"Consistently and enthrallingly surprising" (The New York Times), British storyteller and comedian Daniel Kitson's long shared history with St. Ann's Warehouse has included beloved performances such as The Interminable Suicide of Gregory Church (2011), It's Always Right Now, Until It's Later (2012), and Analog.Ue (2013). His most recent,Mouse: The Persistence of an Unlikely Thought (2016), was praised in Time Out NY as a "densely woven tale about a small life thick with loneliness...[a] story of literary heft and design." This season, Kitson presents his latest solo work, Keep, "about how much past the present should contain. About rigor and generosity and the value of regret and the possibility of hope, and the delusion of starting again and the inevitable sadness of ever holding on to anything. About, in short, the stuff in my house and the thoughts in my head." Keep comes to St. Ann's December 4-19, 2019.
In April / May 2020, after a completely sold out run this season, St. Ann's Warehouse restages the immensely acclaimed Good Chance Theatre production of The Jungle, a vital remembrance of a bulldozed camp in Calais, France, where thousands of refugees who had escaped drought, war, and strife-torn countries in Africa and the Middle East waited for their "good chance" passage to Britain. Written by Joe Murphy and Joe Robertson (who brought a geodesic dome tent they called the Good Chance Theatre to the camp) and directed by Stephen Daldry (The Crown, The Hours, Billy Elliot) and Justin Martin, The Jungle makes full use of St. Ann's extraordinary flexibility, inviting audiences into a faithfully replicated Afghani restaurant, where endless cycles of survival and threat, failed social contracts, creative thought and action, compassion and empathy unfold. The work is performed by an international company of actors, many of whom come from refugee backgrounds, including some who lived in the Calais Jungle, and who now reside in the UK.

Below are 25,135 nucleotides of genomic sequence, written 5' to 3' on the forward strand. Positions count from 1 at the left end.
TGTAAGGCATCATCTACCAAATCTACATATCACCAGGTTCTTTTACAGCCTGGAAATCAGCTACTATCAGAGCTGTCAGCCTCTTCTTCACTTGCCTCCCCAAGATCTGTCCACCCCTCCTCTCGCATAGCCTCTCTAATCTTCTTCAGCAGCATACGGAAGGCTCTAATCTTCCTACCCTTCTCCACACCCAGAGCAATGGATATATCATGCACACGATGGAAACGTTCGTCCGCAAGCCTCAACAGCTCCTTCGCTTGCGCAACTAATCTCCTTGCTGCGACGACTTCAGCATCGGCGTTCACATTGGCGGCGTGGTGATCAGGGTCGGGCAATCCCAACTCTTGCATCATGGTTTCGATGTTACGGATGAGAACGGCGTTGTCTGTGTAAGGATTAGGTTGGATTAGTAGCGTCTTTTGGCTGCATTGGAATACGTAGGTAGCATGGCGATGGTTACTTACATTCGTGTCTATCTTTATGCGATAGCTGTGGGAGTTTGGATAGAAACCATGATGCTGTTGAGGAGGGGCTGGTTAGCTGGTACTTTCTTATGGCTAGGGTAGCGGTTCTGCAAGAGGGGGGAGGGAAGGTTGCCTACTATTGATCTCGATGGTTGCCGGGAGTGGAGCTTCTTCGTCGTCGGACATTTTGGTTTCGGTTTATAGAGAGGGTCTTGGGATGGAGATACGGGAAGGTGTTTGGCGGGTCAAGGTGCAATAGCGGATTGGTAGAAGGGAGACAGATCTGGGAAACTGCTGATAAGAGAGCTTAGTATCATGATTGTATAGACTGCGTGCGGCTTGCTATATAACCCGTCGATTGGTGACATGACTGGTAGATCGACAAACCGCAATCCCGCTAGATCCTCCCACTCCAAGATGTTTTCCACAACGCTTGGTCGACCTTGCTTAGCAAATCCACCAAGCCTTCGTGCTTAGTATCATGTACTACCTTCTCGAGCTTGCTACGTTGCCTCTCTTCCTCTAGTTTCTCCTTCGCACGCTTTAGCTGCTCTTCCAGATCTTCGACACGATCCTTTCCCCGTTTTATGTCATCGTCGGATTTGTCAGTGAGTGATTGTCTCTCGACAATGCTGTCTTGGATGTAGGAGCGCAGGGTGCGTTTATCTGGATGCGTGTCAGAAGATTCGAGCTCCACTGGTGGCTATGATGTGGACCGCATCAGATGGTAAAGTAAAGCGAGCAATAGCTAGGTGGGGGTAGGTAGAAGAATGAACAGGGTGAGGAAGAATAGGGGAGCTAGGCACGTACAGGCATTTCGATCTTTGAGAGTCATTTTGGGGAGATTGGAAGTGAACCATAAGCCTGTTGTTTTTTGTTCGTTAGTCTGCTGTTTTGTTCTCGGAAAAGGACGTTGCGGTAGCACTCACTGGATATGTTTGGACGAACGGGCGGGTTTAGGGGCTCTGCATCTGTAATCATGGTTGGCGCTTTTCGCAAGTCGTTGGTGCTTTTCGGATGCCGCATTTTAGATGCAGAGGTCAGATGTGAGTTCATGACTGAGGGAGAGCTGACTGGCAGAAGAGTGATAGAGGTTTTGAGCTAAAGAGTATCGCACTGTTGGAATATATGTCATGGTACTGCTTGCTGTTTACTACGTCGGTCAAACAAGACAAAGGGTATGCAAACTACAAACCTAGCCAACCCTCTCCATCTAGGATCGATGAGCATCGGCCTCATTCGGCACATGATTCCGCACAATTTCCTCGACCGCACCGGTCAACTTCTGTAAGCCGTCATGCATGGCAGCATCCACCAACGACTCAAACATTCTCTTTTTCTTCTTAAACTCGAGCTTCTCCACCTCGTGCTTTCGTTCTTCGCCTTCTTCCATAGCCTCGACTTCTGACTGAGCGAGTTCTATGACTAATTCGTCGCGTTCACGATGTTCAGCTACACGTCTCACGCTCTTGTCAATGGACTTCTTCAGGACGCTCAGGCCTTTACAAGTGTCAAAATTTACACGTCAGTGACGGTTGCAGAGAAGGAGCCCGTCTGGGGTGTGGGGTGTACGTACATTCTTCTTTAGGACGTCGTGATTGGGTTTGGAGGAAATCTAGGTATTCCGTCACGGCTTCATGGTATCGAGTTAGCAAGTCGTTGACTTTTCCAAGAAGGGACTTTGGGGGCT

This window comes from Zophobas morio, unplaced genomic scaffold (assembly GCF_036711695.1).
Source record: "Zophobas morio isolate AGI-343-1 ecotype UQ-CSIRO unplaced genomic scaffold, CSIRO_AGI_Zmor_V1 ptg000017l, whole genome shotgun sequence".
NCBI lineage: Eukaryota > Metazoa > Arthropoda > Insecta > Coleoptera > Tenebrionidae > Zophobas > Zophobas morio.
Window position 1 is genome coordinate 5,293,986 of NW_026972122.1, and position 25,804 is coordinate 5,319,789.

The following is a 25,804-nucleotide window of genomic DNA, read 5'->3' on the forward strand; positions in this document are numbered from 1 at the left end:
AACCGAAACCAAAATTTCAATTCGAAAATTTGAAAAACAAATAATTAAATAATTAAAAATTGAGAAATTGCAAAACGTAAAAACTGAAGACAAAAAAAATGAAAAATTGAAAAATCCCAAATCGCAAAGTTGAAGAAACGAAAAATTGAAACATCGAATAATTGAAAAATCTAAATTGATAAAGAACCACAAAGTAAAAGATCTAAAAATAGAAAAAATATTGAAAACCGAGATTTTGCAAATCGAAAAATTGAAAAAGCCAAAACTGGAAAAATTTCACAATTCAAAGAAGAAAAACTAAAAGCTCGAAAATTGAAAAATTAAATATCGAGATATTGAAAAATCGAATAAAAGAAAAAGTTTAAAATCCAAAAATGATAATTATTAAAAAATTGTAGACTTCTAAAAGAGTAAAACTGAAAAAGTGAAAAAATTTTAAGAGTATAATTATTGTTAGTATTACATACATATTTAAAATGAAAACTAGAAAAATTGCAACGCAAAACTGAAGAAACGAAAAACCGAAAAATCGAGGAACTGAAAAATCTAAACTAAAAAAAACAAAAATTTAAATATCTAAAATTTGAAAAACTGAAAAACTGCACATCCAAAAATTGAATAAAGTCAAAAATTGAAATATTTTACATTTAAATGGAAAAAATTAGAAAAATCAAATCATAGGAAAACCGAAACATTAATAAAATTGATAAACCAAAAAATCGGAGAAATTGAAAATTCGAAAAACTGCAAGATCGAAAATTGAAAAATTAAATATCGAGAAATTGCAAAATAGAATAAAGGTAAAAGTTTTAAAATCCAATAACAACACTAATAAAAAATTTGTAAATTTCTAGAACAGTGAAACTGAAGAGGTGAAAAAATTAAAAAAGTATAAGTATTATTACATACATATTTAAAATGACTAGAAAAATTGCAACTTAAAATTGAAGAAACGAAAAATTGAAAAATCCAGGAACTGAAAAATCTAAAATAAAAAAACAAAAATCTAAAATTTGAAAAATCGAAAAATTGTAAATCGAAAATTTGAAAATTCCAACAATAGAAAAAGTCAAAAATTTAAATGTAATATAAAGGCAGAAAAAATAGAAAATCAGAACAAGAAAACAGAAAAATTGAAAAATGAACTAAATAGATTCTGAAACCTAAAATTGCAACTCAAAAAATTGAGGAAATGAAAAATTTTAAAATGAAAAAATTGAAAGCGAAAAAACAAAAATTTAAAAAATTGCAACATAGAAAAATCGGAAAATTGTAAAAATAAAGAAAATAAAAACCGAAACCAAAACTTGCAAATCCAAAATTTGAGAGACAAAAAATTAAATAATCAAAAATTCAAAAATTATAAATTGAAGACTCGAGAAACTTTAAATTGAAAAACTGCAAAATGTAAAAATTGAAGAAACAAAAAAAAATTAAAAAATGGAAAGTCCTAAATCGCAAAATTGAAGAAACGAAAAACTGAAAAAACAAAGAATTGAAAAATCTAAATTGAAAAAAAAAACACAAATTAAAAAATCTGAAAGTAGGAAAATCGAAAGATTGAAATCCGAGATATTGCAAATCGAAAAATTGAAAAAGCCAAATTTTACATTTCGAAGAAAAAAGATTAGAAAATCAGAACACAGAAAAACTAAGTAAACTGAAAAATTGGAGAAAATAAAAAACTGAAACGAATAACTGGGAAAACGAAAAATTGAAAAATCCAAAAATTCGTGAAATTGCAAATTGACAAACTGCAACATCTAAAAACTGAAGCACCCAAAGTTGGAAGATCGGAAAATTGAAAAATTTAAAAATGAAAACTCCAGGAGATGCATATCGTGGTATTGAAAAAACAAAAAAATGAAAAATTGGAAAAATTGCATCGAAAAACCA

The Jungle, which just had a highly successful West Coast premiere at the Curran Theatre in San Francisco, has been energizing an international conversation around immigration, borders, and the lived experiences of refugees ever since its momentous first performances at the Young Vic Theatre in December 2017, co-produced by theNational Theatre, Young Vic, and Good Chance Theatre, followed by a five-month, West End engagement produced by Sonia Friedman Productions and Tom Kirdahy, Hunter Arnold. In a Critic's Pick review of the American Premiere at St. Ann's Warehouse, The New York Times called the production "vigorously engrossing" and "a work of absorbing theater that uses the immediacy of that art to conjure the paradoxes and confusions of a world dealing with an unprecedented flux of uprooted lives." In The Washington Post, Peter Marks called The Jungle an "intense and powerfully immersive play," that "every one of your political representatives should be required to experience..." The cast and creative team of The Jungle were awarded a special citation at the 2019 OBIE Awards.
Of celebrating 40 Years next season, St. Ann's Warehouse Artistic Director Susan Feldman says, "Someone asked me what comes after the 40th, and I said the 41st! We just have one interest: to keep finding and presenting work that aspires to change the world. Presenting artists Ruth Negga, Yael Farber, Thomas Ostermeier, Edouard Louis, Daniel Kitson, and the company of The Jungle exemplify that aspiration."
Tickets for History of Violence and Keep are on sale to St. Ann's Warehouse Members today. Tickets for Hamlet are on sale to St. Ann's Warehouse Members on Wednesday, July 17. All tickets can be purchased at www.stannswarehouse.org, 718.254.8779, or 866.811.4111.
St. Ann's Warehouse is located at 45 Water Street in DUMBO, Brooklyn.
Photo Credit: David Sundberg